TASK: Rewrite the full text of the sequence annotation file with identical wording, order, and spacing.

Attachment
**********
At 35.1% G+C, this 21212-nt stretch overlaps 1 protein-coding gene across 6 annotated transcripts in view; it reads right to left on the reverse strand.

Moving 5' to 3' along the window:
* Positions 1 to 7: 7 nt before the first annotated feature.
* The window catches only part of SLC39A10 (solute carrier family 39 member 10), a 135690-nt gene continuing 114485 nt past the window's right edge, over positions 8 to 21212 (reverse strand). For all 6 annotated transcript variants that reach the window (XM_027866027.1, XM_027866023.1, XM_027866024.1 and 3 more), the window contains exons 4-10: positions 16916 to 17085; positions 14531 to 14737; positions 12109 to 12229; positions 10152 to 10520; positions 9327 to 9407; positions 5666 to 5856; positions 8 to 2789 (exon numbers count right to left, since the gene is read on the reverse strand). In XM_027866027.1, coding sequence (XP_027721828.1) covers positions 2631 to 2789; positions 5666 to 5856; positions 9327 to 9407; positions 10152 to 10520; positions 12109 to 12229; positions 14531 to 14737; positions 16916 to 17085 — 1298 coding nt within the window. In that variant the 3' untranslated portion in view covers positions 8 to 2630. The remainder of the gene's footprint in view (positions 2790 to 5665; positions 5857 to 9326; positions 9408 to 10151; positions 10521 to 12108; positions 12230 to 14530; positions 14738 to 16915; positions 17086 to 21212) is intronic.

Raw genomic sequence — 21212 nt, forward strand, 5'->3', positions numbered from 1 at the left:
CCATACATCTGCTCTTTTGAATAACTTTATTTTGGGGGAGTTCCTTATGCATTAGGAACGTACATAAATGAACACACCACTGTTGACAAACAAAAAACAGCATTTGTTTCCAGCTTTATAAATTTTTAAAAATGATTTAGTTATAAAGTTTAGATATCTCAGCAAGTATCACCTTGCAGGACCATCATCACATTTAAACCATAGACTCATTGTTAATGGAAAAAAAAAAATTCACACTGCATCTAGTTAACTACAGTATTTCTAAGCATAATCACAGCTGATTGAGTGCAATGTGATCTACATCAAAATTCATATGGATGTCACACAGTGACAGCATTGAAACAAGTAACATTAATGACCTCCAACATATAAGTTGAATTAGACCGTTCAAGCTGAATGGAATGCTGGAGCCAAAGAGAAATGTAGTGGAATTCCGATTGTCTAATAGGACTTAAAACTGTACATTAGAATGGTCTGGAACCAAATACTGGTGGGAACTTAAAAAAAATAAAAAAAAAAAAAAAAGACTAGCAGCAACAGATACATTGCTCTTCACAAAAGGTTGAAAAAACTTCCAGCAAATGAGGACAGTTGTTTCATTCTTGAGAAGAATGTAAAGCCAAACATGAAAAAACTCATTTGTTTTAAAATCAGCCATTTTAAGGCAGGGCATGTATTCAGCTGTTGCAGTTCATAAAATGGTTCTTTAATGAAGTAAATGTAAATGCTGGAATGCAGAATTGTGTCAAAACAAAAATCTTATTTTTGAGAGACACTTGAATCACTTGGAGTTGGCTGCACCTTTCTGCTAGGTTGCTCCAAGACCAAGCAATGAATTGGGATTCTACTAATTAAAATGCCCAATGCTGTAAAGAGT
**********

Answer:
At 35.1% G+C, this 21212-nt stretch overlaps 1 protein-coding gene across 6 annotated transcripts in view; it reads right to left on the reverse strand.

Moving 5' to 3' along the window:
* Positions 1 to 7: 7 nt before the first annotated feature.
* The window catches only part of SLC39A10 (solute carrier family 39 member 10), a 135690-nt gene continuing 114485 nt past the window's right edge, over positions 8 to 21212 (reverse strand). For all 6 annotated transcript variants that reach the window (XM_027866027.1, XM_027866023.1, XM_027866024.1 and 3 more), the window contains exons 4-10: positions 16916 to 17085; positions 14531 to 14737; positions 12109 to 12229; positions 10152 to 10520; positions 9327 to 9407; positions 5666 to 5856; positions 8 to 2789 (exon numbers count right to left, since the gene is read on the reverse strand). In XM_027866027.1, coding sequence (XP_027721828.1) covers positions 2631 to 2789; positions 5666 to 5856; positions 9327 to 9407; positions 10152 to 10520; positions 12109 to 12229; positions 14531 to 14737; positions 16916 to 17085 — 1298 coding nt within the window. In that variant the 3' untranslated portion in view covers positions 8 to 2630. The remainder of the gene's footprint in view (positions 2790 to 5665; positions 5857 to 9326; positions 9408 to 10151; positions 10521 to 12108; positions 12230 to 14530; positions 14738 to 16915; positions 17086 to 21212) is intronic.

Raw genomic sequence — 21212 nt, forward strand, 5'->3', positions numbered from 1 at the left:
CCATACATCTGCTCTTTTGAATAACTTTATTTTGGGGGAGTTCCTTATGCATTAGGAACGTACATAAATGAACACACCACTGTTGACAAACAAAAAACAGCATTTGTTTCCAGCTTTATAAATTTTTAAAAATGATTTAGTTATAAAGTTTAGATATCTCAGCAAGTATCACCTTGCAGGACCATCATCACATTTAAACCATAGACTCATTGTTAATGGAAAAAAAAAAATTCACACTGCATCTAGTTAACTACAGTATTTCTAAGCATAATCACAGCTGATTGAGTGCAATGTGATCTACATCAAAATTCATATGGATGTCACACAGTGACAGCATTGAAACAAGTAACATTAATGACCTCCAACATATAAGTTGAATTAGACCGTTCAAGCTGAATGGAATGCTGGAGCCAAAGAGAAATGTAGTGGAATTCCGATTGTCTAATAGGACTTAAAACTGTACATTAGAATGGTCTGGAACCAAATACTGGTGGGAACTTAAAAAAAATAAAAAAAAAAAAAAAAGACTAGCAGCAACAGATACATTGCTCTTCACAAAAGGTTGAAAAAACTTCCAGCAAATGAGGACAGTTGTTTCATTCTTGAGAAGAATGTAAAGCCAAACATGAAAAAACTCATTTGTTTTAAAATCAGCCATTTTAAGGCAGGGCATGTATTCAGCTGTTGCAGTTCATAAAATGGTTCTTTAATGAAGTAAATGTAAATGCTGGAATGCAGAATTGTGTCAAAACAAAAATCTTATTTTTGAGAGACACTTGAATCACTTGGAGTTGGCTGCACCTTTCTGCTAGGTTGCTCCAAGACCAAGCAATGAATTGGGATTCTACTAATTAAAATGCCCAATGCTGTAAAGAGT